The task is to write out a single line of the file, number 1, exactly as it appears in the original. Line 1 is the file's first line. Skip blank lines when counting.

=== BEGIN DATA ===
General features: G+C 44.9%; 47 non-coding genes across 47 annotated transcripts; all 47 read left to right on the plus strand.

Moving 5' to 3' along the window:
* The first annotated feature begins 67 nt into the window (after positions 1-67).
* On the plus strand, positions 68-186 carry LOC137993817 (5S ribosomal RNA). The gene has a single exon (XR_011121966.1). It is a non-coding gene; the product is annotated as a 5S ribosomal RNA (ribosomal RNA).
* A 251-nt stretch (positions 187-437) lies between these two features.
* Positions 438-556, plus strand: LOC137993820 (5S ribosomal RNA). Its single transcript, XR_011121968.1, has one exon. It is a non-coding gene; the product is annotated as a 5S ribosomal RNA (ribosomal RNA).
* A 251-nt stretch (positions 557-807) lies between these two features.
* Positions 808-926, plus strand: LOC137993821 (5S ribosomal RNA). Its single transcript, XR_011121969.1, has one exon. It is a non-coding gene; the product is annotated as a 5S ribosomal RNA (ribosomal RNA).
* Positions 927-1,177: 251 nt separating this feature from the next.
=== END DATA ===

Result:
General features: G+C 44.9%; 47 non-coding genes across 47 annotated transcripts; all 47 read left to right on the plus strand.